Comparison of oxygen transfer in three types of gas exchangers : this thesis is submitted in partial fulfillment of requirements for the degree of Master of Science in Mathematics, School of Natural and Computational Sciences, Massey University, New Zealand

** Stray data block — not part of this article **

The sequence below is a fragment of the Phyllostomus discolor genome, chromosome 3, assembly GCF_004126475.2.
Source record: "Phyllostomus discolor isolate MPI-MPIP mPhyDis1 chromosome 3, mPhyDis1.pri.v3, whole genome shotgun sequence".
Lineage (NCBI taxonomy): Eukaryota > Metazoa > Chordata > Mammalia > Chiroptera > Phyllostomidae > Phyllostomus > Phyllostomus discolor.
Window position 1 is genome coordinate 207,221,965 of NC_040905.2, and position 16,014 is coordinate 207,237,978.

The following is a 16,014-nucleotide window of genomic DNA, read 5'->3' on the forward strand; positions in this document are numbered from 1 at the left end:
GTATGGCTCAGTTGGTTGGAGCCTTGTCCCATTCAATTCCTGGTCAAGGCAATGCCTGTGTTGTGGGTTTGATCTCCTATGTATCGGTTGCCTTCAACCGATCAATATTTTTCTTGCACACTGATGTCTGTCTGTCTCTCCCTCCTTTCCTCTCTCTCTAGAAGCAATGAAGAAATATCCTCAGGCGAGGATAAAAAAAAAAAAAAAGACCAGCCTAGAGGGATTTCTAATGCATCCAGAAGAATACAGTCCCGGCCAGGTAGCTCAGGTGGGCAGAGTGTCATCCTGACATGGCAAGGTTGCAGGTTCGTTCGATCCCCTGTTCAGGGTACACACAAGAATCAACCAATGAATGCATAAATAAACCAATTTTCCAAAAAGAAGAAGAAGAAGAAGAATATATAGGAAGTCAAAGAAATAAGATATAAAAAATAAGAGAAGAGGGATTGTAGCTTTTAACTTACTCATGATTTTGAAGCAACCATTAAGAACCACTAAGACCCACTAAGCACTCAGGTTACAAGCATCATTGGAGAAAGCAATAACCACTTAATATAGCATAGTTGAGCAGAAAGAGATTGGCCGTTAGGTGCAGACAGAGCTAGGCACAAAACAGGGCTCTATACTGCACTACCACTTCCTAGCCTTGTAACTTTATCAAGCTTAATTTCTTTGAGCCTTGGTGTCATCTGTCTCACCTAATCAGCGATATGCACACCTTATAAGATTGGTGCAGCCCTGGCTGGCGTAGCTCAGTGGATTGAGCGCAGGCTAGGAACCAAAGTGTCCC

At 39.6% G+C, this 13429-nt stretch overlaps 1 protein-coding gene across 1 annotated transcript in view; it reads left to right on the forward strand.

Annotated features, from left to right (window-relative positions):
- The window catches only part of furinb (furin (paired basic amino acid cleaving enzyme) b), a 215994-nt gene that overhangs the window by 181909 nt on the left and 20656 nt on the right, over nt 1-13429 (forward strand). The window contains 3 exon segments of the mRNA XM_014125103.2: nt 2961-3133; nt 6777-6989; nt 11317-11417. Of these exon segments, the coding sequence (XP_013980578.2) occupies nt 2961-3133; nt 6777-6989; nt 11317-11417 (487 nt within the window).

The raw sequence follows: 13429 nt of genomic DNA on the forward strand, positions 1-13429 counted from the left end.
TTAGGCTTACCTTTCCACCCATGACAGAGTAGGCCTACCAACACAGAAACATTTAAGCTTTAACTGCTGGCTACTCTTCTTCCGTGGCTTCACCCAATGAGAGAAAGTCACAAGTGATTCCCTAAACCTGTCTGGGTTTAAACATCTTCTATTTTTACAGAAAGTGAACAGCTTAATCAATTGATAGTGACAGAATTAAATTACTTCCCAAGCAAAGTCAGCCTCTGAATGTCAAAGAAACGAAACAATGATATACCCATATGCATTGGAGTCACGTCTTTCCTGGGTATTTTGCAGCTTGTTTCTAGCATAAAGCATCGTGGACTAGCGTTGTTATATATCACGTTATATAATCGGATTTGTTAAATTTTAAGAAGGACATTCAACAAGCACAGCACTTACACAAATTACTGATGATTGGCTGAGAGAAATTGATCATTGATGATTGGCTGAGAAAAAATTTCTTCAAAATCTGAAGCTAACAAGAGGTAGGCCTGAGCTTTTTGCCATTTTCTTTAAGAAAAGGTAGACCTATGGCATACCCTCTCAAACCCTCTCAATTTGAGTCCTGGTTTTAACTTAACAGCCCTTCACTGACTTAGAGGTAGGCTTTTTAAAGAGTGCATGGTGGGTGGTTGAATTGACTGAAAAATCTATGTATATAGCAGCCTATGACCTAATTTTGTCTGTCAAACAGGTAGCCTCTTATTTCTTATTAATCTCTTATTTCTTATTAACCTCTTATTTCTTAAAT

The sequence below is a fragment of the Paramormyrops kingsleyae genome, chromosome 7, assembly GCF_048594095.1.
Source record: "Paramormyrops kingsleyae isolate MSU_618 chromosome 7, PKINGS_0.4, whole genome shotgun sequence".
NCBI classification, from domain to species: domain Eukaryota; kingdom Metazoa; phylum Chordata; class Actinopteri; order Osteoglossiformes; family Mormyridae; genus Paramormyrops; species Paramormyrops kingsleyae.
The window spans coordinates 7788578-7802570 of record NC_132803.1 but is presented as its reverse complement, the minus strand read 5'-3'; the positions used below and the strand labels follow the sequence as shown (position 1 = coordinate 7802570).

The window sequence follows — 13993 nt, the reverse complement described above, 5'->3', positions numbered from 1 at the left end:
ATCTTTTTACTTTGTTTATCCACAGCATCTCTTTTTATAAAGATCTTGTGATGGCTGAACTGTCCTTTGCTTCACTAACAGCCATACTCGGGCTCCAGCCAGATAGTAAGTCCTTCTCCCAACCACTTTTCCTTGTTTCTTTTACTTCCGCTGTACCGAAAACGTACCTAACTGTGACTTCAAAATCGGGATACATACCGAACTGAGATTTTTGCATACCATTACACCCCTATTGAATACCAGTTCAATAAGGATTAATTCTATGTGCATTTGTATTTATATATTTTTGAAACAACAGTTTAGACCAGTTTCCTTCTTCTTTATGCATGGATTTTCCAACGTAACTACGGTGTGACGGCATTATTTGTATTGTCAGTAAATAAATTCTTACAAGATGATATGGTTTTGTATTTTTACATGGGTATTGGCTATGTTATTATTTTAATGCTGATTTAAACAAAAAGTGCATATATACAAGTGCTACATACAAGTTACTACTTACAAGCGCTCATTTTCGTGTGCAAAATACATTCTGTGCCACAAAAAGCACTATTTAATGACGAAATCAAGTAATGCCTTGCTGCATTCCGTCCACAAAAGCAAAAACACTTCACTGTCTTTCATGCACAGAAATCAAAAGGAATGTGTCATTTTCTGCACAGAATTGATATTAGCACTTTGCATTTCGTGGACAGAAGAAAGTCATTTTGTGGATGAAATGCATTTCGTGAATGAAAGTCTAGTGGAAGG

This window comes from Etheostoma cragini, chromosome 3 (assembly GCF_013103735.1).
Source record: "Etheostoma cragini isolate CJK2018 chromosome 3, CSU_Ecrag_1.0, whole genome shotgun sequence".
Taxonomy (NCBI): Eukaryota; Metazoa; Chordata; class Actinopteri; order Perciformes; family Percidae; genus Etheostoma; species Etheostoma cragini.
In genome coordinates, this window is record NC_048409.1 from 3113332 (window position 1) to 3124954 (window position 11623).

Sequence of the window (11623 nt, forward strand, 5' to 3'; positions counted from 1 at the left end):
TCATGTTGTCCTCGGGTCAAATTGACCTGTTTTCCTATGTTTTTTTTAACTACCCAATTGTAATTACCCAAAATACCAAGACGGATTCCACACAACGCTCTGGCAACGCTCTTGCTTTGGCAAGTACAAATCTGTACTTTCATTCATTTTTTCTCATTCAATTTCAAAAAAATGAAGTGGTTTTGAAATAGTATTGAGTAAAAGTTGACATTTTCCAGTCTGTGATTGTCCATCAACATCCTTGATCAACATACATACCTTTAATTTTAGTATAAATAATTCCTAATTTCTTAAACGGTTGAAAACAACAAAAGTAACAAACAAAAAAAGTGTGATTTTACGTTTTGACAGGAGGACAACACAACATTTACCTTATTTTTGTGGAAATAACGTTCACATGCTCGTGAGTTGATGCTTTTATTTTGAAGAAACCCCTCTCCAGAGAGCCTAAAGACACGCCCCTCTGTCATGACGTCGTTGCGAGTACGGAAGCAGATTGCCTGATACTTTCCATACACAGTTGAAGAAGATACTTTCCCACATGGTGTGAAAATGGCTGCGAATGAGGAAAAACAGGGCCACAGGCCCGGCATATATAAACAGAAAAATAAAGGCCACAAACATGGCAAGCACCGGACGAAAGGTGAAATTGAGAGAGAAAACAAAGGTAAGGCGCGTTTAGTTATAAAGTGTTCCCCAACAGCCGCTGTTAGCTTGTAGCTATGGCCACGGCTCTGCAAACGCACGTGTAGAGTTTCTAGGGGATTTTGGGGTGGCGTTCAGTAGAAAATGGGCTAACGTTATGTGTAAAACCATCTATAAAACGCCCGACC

The avian respiratory system is very different from that of mammals. In birds, air flows through the gas exchange area in one direction while in mammals it flows in two directions - in and out of the gas exchange area. It has been hypothesised that gas exchange occurs more efficiently in avian lungs than in mammalian lungs due to the difference in structure. We test this hypothesis by comparing oxygen exchange in three types of gas exchangers. First, we examine how gas exchange occurs in mammalian lungs, using a well-mixed stationary container of air with blood flowing along one axis. Next, we investigate the case where air flows in the opposite direction to the blood, which is similar to the gas exchange mechanism seen in fish. We then analyse how gas exchange occurs in the avian respiratory system, where the blood flow is perpendicular to the airflow. We compare the results under normal and extreme conditions and conclude that the avian respiratory system exhibits significantly higher gas exchange efficiency compared to mammals, ultimately enabling birds to live in environments where mammals could not survive.